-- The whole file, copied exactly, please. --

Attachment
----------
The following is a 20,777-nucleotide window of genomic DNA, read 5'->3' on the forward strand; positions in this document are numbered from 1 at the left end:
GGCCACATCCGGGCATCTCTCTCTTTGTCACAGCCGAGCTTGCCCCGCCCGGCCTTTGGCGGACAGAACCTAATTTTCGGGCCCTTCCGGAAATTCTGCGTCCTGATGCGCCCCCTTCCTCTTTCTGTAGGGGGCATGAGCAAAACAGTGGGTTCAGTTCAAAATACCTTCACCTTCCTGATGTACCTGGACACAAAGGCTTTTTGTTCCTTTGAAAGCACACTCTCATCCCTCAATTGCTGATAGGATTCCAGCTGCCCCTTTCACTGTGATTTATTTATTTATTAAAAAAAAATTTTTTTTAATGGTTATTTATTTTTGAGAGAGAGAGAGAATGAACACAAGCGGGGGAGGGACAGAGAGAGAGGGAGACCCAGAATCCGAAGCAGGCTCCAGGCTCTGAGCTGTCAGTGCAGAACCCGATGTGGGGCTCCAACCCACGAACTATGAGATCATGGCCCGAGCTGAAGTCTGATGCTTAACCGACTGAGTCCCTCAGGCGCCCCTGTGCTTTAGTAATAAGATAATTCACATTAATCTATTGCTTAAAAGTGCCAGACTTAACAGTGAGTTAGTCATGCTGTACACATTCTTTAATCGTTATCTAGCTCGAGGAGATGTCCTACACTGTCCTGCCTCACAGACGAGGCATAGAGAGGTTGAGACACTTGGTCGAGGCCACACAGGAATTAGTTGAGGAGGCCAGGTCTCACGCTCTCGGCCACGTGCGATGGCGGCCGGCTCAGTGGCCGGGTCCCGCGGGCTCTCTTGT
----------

The following is a 20,777-nucleotide window of genomic DNA, read 5'->3' on the forward strand; positions in this document are numbered from 1 at the left end:
GGCCACATCCGGGCATCTCTCTCTTTGTCACAGCCGAGCTTGCCCCGCCCGGCCTTTGGCGGACAGAACCTAATTTTCGGGCCCTTCCGGAAATTCTGCGTCCTGATGCGCCCCCTTCCTCTTTCTGTAGGGGGCATGAGCAAAACAGTGGGTTCAGTTCAAAATACCTTCACCTTCCTGATGTACCTGGACACAAAGGCTTTTTGTTCCTTTGAAAGCACACTCTCATCCCTCAATTGCTGATAGGATTCCAGCTGCCCCTTTCACTGTGATTTATTTATTTATTAAAAAAAAATTTTTTTTAATGGTTATTTATTTTTGAGAGAGAGAGAGAATGAACACAAGCGGGGGAGGGACAGAGAGAGAGGGAGACCCAGAATCCGAAGCAGGCTCCAGGCTCTGAGCTGTCAGTGCAGAACCCGATGTGGGGCTCCAACCCACGAACTATGAGATCATGGCCCGAGCTGAAGTCTGATGCTTAACCGACTGAGTCCCTCAGGCGCCCCTGTGCTTTAGTAATAAGATAATTCACATTAATCTATTGCTTAAAAGTGCCAGACTTAACAGTGAGTTAGTCATGCTGTACACATTCTTTAATCGTTATCTAGCTCGAGGAGATGTCCTACACTGTCCTGCCTCACAGACGAGGCATAGAGAGGTTGAGACACTTGGTCGAGGCCACACAGGAATTAGTTGAGGAGGCCAGGTCTCACGCTCTCGGCCACGTGCGATGGCGGCCGGCTCAGTGGCCGGGTCCCGCGGGCTCTCTTGT